Should the bill reach Gov. Gavin Newsom’s desk, I suspect he’d be tempted to sign it because Newsom mentioned securing more rights for the gig economy workers during his campaign. But there’s still a lot of amendments and lawmaking to be done before that would happen, so the chances of today’s bill reaching Newsom’s desk in its current form are pretty low.
Some of the other pending bills that have attracted our attention are:
- Assembly Bill 1107, which would bar utilization review on requests from an MPN physician. It would also bar previously-approved treatment for applicants with a “serious chronic condition’ unless the defendant could establish that the applicant’s “circumstances or condition” has changed since that last treatment was authorized. I am skeptical that this bill will pass this legislative session, largely because this would promote a sea change in the workers’ compensation system. For instance, group health insurers still require their in-network physicians to go through UR, so why should workers’ compensation system be any different? Another reason to be skeptical is that the usage of the language “change in the employee’s circumstances or condition” is vague and subject to litigation. Remember, the whole purpose of the UR/IMR system was to reduce the amount of litigation in our already-crowded workers’ compensation system.
- Senate Bill 537 would require publication of a number of details about physicians online, including: how many applicants they’ve treated, their most common billing codes, their UR approval/modification/denial statistics, and number of IMR decisions. The purpose of this bill is to examine why there are still so many IMR disputes. As a sidenote, this bill would also bar MPNs from altering a treatment plan or bill without first consulting with the treating physician. That sidenote raises the following question – don’t the network contracts that the physicians sign to join the MPN specifically mandate network-driven discounts? And what about providers with a small number of patients – aren’t there privacy concerns about their treatment being posted online? I suspect this bill will need some amendments if it has hope of surviving the legislative session.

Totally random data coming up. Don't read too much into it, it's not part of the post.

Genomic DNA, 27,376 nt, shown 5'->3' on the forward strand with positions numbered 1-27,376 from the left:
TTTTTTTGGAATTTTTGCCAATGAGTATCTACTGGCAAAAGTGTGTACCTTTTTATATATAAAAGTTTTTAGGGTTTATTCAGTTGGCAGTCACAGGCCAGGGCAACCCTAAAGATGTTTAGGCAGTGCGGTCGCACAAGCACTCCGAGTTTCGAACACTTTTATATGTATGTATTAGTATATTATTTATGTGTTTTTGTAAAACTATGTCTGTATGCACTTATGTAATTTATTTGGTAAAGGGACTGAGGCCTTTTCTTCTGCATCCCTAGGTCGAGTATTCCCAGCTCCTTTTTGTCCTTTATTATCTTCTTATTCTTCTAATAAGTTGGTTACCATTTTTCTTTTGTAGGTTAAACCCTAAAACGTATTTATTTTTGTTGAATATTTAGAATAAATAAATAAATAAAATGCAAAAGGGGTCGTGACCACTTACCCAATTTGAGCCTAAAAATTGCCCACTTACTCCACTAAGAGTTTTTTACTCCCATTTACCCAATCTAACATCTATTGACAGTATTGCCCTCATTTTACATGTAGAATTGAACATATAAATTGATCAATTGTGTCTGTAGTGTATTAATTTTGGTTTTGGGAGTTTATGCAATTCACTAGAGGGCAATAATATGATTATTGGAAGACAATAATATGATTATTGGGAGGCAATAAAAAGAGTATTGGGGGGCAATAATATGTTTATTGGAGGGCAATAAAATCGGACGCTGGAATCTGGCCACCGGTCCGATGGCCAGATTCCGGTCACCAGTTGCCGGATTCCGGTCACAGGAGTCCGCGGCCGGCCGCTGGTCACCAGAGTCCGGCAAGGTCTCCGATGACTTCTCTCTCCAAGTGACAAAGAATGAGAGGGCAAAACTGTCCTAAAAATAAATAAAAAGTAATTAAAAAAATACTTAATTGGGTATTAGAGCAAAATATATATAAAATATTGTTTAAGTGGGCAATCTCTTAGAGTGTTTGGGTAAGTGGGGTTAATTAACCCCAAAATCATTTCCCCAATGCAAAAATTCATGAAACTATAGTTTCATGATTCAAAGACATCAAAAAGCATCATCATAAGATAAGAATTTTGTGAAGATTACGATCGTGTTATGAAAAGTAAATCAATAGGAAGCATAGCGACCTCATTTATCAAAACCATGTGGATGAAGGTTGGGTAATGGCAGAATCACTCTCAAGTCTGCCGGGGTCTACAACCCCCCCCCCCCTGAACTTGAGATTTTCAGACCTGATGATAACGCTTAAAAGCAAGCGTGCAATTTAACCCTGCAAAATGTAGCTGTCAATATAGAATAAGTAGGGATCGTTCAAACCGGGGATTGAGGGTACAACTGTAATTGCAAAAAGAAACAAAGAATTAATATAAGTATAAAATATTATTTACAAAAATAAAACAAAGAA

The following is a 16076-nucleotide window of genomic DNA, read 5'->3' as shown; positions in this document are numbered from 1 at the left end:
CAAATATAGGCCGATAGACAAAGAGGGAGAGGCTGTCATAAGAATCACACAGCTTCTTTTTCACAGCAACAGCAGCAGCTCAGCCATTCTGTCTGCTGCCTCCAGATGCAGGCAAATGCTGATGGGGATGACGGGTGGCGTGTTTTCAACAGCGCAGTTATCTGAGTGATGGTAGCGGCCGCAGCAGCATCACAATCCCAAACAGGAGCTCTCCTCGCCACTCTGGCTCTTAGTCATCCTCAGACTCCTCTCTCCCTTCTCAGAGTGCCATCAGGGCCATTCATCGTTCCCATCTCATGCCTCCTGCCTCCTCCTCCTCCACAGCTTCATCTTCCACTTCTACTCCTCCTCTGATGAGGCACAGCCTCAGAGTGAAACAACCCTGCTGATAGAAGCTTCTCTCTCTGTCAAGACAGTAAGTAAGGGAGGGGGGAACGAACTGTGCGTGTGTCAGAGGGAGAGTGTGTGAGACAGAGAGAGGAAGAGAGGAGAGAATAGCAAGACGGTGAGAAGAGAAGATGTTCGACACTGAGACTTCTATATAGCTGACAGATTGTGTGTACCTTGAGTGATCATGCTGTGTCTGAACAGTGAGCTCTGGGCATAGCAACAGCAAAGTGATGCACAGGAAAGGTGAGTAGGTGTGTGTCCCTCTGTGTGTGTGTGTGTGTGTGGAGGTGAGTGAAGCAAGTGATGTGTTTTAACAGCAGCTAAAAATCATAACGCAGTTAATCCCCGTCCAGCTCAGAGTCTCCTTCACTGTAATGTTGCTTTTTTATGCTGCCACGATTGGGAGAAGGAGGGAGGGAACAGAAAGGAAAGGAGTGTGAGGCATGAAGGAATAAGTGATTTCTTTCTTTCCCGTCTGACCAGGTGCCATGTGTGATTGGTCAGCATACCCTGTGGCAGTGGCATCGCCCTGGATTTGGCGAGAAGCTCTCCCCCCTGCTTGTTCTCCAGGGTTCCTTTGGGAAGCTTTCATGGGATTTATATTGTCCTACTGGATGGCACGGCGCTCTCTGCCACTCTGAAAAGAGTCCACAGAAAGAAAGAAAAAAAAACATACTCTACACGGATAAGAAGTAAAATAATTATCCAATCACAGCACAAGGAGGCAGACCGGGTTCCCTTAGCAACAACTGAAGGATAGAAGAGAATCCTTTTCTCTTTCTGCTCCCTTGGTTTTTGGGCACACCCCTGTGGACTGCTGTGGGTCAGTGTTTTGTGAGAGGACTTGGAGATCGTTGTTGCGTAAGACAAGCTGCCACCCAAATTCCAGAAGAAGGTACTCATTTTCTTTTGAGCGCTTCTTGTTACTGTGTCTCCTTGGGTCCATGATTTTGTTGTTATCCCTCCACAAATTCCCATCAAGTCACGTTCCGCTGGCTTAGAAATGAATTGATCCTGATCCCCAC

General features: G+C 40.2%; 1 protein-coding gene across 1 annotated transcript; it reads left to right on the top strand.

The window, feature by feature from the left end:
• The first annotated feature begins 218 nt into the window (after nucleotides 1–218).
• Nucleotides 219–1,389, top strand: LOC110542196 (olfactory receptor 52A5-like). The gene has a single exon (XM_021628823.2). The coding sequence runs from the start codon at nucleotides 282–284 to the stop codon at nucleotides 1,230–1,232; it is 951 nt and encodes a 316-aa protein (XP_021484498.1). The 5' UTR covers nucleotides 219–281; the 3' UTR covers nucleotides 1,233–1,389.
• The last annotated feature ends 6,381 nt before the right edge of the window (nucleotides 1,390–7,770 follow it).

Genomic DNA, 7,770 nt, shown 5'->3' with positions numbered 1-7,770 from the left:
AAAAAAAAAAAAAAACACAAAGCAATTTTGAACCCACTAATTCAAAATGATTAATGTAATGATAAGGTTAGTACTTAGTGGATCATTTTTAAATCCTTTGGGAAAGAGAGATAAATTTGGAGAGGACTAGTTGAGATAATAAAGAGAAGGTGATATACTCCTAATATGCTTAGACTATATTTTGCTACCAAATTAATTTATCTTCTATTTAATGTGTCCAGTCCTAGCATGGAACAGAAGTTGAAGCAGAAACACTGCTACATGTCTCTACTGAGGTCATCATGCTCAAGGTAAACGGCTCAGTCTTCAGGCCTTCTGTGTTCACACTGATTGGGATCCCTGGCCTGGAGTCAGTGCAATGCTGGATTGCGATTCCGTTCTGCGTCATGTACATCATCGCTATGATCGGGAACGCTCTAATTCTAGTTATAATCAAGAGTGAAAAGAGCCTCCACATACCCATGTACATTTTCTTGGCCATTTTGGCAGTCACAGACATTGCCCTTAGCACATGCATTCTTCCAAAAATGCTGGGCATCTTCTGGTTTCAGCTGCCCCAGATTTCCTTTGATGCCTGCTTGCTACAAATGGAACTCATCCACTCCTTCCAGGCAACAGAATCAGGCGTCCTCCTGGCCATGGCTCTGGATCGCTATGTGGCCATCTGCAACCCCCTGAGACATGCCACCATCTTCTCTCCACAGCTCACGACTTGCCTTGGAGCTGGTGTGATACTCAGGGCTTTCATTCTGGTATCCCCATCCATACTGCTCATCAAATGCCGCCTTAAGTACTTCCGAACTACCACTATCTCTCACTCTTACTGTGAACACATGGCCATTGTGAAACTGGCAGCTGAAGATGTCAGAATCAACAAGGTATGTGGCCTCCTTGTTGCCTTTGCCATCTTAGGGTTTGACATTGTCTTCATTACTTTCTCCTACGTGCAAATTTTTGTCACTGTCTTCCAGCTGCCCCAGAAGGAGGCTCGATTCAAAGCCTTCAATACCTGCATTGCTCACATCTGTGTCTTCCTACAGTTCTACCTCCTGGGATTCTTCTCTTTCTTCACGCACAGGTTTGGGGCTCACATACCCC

- Senate Bill 731 would bar doctors from considering the following when apportioning disability to nonindustrial factors: race, religion, color, national origin, age, gender, marital status, sex, sexual identity, sexual orientation, or genetic characteristics. Prior Gov. Jerry Brown routinely vetoed bills like this because he felt that they threatened to make employers liable for nonindustrial conditions. In other words, if a condition is nonindustrial, why should an employer be liable for it regardless of its source? Now that Brown’s no longer in office, this bill could help us determine where new Gov. Gavin Newsom stands on the issue.
Got a legal question regarding gig economy workers, legislation, or other workers’ compensation related matters? Feel free to contact John P. Kamin. Mr. Kamin is the Editorial Director at the Law Offices of Bradford & Barthel, where he also heads the firm’s Sports Law Division and monitors recent legislative efforts. Mr. Kamin previously worked as a journalist, where he reported on work-related injuries in all 50 states. Feel free to contact John at firstname.lastname@example.org or at (818) 654-0411.